Posted tagged ‘Sally Yates’

The Administrative State Declares Independence

August 2, 2017

The Administrative State Declares Independence, Power LineJohn Hinderaker, August 1, 2017

Yates argues for a permanent bureaucracy in Washington that is impervious to the wishes of the voters, who may occasionally be so imprudent as to elect a Republican president. In Yates’s view, that must not be an obstacle to the liberal policies of the Justice Department or, by analogy, any of the dozens of other federal agencies that are manned nearly exclusively by liberal Democrats.

The administrative state is by far the greatest contemporary threat to the liberty of Americans. The appalling Sally Yates urges that the Constitution be left in the dust, and that unelected bureaucrats be elevated above the president whom they ostensibly serve. It is hard to imagine a theory more at odds with our Constitution or our political traditions.

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Former Acting Attorney General Sally Yates, an Obama holdover, recently authored one of the most pernicious columns within memory in the New York Times. Her column was titled, “Protect the Justice Department From President Trump.” Yates argued, in essence, that there exists an Executive Branch that is independent of, and superior to, the President–at least as long as that Executive Branch is staffed pretty much exclusively by Democrats. This is, of course, a boldly unconstitutional theory.

The invaluable Manhattan Contrarian deconstructed Yates’s novel theory:

As I have pointed out multiple times, there is nothing complicated about the constitutional law on presidential control of the Justice Department. Article II, Section 1 of the Constitution places all of the executive power of the federal government in the President: “The executive power shall be vested in a President of the United States of America.” The Justice Department is an executive agency, and therefore reports to the President in every respect. That of course does not mean that it is a good idea for the President to get personally involved in day-to-day prosecutorial decisions; but he is perfectly entitled to do so if he wants. And he certainly has final say on all policies of the Department.

Yates has a different view. Here are a few key quotes from her op-ed:

The president is attempting to dismantle the rule of law, destroy the time-honored independence of the Justice Department, and undermine the career men and women who are devoted to seeking justice day in and day out, regardless of which political party is in power. . . . [Ed.: When liberals refer to the “rule of law,” they nearly always mean rule by liberal lawyers, having no reference to any actual laws.]

The Justice Department is not just another federal agency. It is charged with fulfilling our country’s promise of equal and impartial justice for all. As an agency with the authority to deprive citizens of their liberty, its investigations and prosecutions must be conducted free from any political interference or influence, and decisions must be made based solely on the facts and the law. To fulfill this weighty responsibility, past administrations, both Democratic and Republican, have jealously guarded a strict separation between the Justice Department and the White House when it comes to investigations and prosecutions. While there may be interaction on broad policies, any White House involvement in cases or investigations, including whom or what to investigate, has been flatly forbidden.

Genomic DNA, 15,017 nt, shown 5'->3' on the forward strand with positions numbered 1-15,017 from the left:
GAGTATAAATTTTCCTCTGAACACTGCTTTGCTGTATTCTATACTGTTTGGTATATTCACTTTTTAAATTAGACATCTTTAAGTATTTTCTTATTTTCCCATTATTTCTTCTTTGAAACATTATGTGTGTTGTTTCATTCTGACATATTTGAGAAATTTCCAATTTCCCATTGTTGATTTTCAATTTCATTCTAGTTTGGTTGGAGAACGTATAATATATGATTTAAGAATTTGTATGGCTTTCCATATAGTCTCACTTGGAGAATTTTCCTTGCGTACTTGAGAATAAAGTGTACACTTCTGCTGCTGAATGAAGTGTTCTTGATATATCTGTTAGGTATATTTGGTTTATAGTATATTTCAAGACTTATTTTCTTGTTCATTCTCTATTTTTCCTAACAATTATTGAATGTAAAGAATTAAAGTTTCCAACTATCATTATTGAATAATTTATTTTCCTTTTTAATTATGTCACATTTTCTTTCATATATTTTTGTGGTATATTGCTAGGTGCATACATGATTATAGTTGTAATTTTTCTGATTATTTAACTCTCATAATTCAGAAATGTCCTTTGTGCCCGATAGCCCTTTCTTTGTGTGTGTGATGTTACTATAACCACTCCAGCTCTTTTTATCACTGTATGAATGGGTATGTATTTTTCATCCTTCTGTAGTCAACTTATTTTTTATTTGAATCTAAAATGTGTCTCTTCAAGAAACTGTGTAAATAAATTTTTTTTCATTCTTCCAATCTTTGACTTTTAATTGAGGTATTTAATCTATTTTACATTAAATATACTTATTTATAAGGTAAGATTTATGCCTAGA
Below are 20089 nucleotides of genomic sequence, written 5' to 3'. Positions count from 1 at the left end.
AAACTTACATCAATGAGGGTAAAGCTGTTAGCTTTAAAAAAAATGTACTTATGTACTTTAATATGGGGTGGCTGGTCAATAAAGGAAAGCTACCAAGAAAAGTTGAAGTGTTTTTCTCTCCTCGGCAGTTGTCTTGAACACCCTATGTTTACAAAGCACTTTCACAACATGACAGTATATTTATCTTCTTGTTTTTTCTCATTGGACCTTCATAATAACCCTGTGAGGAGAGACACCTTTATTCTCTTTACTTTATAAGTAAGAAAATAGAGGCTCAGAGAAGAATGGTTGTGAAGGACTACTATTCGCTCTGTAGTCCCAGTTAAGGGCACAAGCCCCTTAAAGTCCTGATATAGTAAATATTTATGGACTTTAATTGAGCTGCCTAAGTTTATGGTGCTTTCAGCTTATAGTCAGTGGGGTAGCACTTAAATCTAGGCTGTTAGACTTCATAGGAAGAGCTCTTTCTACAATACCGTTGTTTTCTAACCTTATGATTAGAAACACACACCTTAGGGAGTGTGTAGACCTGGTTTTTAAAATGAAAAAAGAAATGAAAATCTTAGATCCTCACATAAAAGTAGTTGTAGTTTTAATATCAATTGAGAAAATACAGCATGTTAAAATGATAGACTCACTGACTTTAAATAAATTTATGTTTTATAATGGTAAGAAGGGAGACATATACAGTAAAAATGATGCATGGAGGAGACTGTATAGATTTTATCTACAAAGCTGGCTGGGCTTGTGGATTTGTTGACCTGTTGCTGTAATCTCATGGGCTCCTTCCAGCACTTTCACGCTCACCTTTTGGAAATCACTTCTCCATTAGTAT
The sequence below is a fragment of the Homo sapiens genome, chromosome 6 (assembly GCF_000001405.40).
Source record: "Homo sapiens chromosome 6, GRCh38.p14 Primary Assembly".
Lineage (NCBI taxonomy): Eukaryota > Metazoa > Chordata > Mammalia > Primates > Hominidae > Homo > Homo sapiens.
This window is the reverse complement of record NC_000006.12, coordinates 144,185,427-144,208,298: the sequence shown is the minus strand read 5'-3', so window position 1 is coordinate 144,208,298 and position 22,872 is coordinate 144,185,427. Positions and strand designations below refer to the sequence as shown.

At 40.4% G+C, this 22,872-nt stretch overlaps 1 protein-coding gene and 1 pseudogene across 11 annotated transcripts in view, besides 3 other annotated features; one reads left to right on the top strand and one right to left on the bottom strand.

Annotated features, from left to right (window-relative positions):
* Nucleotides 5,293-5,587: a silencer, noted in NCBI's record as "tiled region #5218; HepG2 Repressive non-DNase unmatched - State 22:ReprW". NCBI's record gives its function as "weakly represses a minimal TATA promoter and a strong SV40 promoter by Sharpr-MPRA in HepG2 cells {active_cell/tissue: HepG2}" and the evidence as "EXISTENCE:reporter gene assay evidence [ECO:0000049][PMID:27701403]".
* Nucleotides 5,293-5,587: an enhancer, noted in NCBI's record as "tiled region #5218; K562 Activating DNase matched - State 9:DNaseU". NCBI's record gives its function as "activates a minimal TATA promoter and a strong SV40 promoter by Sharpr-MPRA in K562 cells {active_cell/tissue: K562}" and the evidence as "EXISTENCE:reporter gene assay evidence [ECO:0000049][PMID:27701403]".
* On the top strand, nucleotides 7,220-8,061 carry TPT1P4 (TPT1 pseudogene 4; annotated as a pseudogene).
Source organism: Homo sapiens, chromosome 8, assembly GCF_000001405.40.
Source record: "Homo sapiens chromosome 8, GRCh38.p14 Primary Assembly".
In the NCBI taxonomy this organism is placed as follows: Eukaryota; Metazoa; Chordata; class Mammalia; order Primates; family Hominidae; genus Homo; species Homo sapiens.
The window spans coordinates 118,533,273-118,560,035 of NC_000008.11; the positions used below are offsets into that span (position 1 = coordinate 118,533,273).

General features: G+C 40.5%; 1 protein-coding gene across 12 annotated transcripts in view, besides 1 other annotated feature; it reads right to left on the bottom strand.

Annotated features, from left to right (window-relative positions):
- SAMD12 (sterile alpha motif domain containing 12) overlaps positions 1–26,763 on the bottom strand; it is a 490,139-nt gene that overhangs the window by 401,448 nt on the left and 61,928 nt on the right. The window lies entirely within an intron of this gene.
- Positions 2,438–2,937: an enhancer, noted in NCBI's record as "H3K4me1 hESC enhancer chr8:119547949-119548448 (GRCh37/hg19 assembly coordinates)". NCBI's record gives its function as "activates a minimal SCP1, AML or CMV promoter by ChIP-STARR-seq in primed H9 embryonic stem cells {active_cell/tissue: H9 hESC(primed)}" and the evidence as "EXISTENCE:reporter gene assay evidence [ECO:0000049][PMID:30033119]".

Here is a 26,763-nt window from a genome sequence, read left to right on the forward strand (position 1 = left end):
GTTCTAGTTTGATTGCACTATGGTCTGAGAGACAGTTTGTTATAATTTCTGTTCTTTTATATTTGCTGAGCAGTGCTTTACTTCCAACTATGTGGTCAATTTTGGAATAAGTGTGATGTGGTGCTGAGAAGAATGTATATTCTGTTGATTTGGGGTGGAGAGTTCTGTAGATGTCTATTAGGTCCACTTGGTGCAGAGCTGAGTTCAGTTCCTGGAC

Yates doesn’t trouble herself to give us a citation of something in the Constitution that supports her position. Nor does Yates inform us of the origin of what she calls the “time honored” “strict separation between the Justice Department and the White House” that has supposedly been followed by “past administrations, both Democratic and Republican.” … If we’re going to talk about “dismantl[ing] the rule of law,” how about the rule that says that every four years the people get to elect a new guy, with policies different from the prior guy, and the new guy gets to implement his policies?

This is the heart of the matter, of course. Yates argues for a permanent bureaucracy in Washington that is impervious to the wishes of the voters, who may occasionally be so imprudent as to elect a Republican president. In Yates’s view, that must not be an obstacle to the liberal policies of the Justice Department or, by analogy, any of the dozens of other federal agencies that are manned nearly exclusively by liberal Democrats.

The permanent staff of the Department of Justice, which Yates wants to be independent of, and superior to, any president who is actually elected by American voters, is relentlessly left-wing. The Contrarian documents this in great detail at the link; this is just a sample:

Just in case you have the exceedingly naive impression that the lawyers at the Department of Justice really are neutral and apolitical, and just “seeking justice,” perhaps it is time for a brief history lesson focusing on the years of the Obama administration. Here goes:

* First, Jonathan Swan at The Hill on October 26, 2016, helpfully did a comprehensive analysis of political contributions made by bureaucrats in the various federal agencies in the 2016 election cycle. Here’s the result for the Justice Department: “Employees of the Department of Justice, which investigated Clinton’s use of a private email server while she was secretary of State, gave Clinton 97 percent of their donations. Trump received $8,756 from DOJ employees compared with $286,797 for Clinton.”